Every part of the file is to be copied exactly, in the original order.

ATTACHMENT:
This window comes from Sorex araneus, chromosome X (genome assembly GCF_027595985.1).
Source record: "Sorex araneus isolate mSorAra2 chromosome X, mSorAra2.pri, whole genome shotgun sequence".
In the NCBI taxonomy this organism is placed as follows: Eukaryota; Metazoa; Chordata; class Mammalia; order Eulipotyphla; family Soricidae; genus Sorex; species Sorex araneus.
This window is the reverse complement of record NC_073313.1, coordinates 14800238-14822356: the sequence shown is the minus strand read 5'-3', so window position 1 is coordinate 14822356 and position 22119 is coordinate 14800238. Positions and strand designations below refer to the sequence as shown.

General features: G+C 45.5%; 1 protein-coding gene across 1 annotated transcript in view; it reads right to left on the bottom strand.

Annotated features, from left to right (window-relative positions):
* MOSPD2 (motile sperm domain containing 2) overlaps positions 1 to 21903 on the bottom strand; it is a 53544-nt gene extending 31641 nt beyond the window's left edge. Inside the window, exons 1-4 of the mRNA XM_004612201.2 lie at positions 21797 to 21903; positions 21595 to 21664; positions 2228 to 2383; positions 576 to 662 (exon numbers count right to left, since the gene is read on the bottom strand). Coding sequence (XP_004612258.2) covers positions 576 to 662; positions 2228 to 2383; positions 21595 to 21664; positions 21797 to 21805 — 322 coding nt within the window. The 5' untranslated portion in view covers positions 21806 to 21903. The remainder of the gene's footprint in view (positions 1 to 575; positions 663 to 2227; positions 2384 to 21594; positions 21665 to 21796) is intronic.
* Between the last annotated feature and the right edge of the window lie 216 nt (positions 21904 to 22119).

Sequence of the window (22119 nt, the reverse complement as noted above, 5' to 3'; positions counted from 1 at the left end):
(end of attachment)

This window comes from Sorex araneus, chromosome X (genome assembly GCF_027595985.1).
Source record: "Sorex araneus isolate mSorAra2 chromosome X, mSorAra2.pri, whole genome shotgun sequence".
In the NCBI taxonomy this organism is placed as follows: Eukaryota; Metazoa; Chordata; class Mammalia; order Eulipotyphla; family Soricidae; genus Sorex; species Sorex araneus.
This window is the reverse complement of record NC_073313.1, coordinates 14800238-14822356: the sequence shown is the minus strand read 5'-3', so window position 1 is coordinate 14822356 and position 22119 is coordinate 14800238. Positions and strand designations below refer to the sequence as shown.

General features: G+C 45.5%; 1 protein-coding gene across 1 annotated transcript in view; it reads right to left on the bottom strand.

Annotated features, from left to right (window-relative positions):
* MOSPD2 (motile sperm domain containing 2) overlaps positions 1 to 21903 on the bottom strand; it is a 53544-nt gene extending 31641 nt beyond the window's left edge. Inside the window, exons 1-4 of the mRNA XM_004612201.2 lie at positions 21797 to 21903; positions 21595 to 21664; positions 2228 to 2383; positions 576 to 662 (exon numbers count right to left, since the gene is read on the bottom strand). Coding sequence (XP_004612258.2) covers positions 576 to 662; positions 2228 to 2383; positions 21595 to 21664; positions 21797 to 21805 — 322 coding nt within the window. The 5' untranslated portion in view covers positions 21806 to 21903. The remainder of the gene's footprint in view (positions 1 to 575; positions 663 to 2227; positions 2384 to 21594; positions 21665 to 21796) is intronic.
* Between the last annotated feature and the right edge of the window lie 216 nt (positions 21904 to 22119).

Sequence of the window (22119 nt, the reverse complement as noted above, 5' to 3'; positions counted from 1 at the left end):